London, United Kingdom – Christmas cheer is in short supply in the United Kingdom amid fears over a new strain of the novel coronavirus, continued uncertainty over Brexit and a government ban on festivities to limit further contagion.
Summing up the mounting sense of gloom, national newspapers this week plastered their front pages with warnings the UK was the “sick man of Europe” and branded the late-December chaos a “jingle hell”.
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“The country is not just fearful but angry, and that’s a dangerous combination,” Saurav Dutt, a 38-year old author from London, told Al Jazeera. “With Brexit, there is a palpable sense that people really don’t know what is going on.
“And there is [also] real frustration at the haphazard, directionless, frequently illogical and reactive stance of the government in dealing with the pandemic.”
Several countries have shut their borders to travellers from the UK due to rising global alarm over the new virus strain, leaving more than 1,500 trucks stranded in the country’s southeast, unable to cross into France and the European Union, and prompting warnings from supermarkets of impending food shortages.
According to Sainsbury’s, a major UK supermarket, lettuce and other fresh produce could soon run out – a warning that has sparked yet another round of panic buying.
Global travel bans and the sight of trucks loaded with goods destined for Europe stacked up on UK roads “only add to the sense of separation” felt by many ahead of the imminent rupture with its largest trading partner and closest neighbour, said Dutt.
“The anger of Britons not being able to travel will only add to that,” he said.
As for Christmas being cancelled, “it really sours the end of the year, and does not bode well for 2021”, he said.
But some Britons had sympathy with officials, who are confronting a challenge unprecedented in modern history.
“The facts are, there’s are virus doing the rounds and every government has to first and foremost protect its citizens,” 42-year-old Sacha Jacobsen told Al Jazeera.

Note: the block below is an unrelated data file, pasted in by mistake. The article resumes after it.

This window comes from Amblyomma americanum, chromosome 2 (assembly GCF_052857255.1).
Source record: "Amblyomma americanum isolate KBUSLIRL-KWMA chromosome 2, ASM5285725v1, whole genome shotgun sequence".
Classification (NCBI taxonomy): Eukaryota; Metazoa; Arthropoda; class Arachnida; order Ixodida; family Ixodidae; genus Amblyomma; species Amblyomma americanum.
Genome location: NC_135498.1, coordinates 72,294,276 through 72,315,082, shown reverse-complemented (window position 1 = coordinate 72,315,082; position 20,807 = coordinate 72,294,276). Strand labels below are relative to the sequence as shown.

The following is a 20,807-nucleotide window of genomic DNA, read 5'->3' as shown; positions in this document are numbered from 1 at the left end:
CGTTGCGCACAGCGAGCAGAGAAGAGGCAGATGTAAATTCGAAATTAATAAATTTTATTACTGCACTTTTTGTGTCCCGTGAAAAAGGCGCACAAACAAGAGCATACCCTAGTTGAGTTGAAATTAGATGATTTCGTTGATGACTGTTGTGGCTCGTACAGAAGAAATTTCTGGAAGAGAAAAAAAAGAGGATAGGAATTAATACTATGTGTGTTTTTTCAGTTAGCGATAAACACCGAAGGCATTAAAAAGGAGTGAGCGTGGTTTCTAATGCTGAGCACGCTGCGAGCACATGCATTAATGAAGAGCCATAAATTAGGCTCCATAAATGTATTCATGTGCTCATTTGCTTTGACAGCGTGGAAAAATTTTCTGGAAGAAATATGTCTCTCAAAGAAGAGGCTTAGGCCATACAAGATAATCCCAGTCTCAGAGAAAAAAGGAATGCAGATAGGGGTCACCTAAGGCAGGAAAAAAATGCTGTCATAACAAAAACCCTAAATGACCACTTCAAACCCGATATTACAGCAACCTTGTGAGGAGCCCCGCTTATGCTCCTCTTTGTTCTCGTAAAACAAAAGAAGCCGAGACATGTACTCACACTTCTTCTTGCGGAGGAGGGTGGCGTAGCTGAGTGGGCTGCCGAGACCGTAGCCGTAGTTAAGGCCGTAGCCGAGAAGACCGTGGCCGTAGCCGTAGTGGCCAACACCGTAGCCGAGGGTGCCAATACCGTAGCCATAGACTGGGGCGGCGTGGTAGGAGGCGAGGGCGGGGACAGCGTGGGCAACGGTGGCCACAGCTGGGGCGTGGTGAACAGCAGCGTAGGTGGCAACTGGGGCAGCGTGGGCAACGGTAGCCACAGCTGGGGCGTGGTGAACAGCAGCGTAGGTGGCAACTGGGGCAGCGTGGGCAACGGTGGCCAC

Jacobsen, a marketing director from Manchester, added he felt the UK would emerge from the pandemic’s grip “sooner than most” given the country’s early mass vaccination drive.
More than 500,000 people have been given a dose of the recently-approved Pfizer-BioNTech jab as part of the immunisation programme, which began on December 8.
“The government has done what it could,” he said.
Prime Minister Boris Johnson said on Monday the pandemic was being “steadily defeated by an international response” in which the UK was playing a “full part”.
But his government has been repeatedly accused of mishandling the pandemic, starting with his decision to lock down the UK later than other European countries as it erupted across the continent in the spring.
The country’s overall death toll from COVID-19 now stands at more than 67,000 people – the second-highest in Europe, behind Italy.
Meanwhile, COVID continues to surge. The new strain – considered to be up to 70 percent more infectious – is ripping through the capital, London, and swaths of the surrounding southeast.
This rising caseload was why Johnson went back on his planned relaxation of lockdown measures over the Christmas period at the eleventh hour, and instead imposed stricter restrictions on tens of millions of people.
Deepening the sense of uncertainty, talks of a trade deal between London and Brussels remain stalled.
Both sides are now rapidly running out of time to avert a messy divorce when the Brexit transition period comes to an end on December 31 and the UK exits the European Union’s single market and customs union.
The saga has left many Britons sombre, disappointed and furious at the tumultuous end of a testing 12 months which have seen their country struggle to reposition itself on the global stage.
Johnson has attempted to reassure his country, telling reporters the UK government was working with the World Health Organization over the new virus strain.
And taking up the issue of his country’s recent isolation, the prime minister said he was coordinating with French President Emmanuel Macron to unblock the UK’s flow of trade with the EU as fast as possible.
At the time of publishing, parked trucks on the M20, the motorway that will eventually take them to the port of Dover and onward to France, stretched for miles.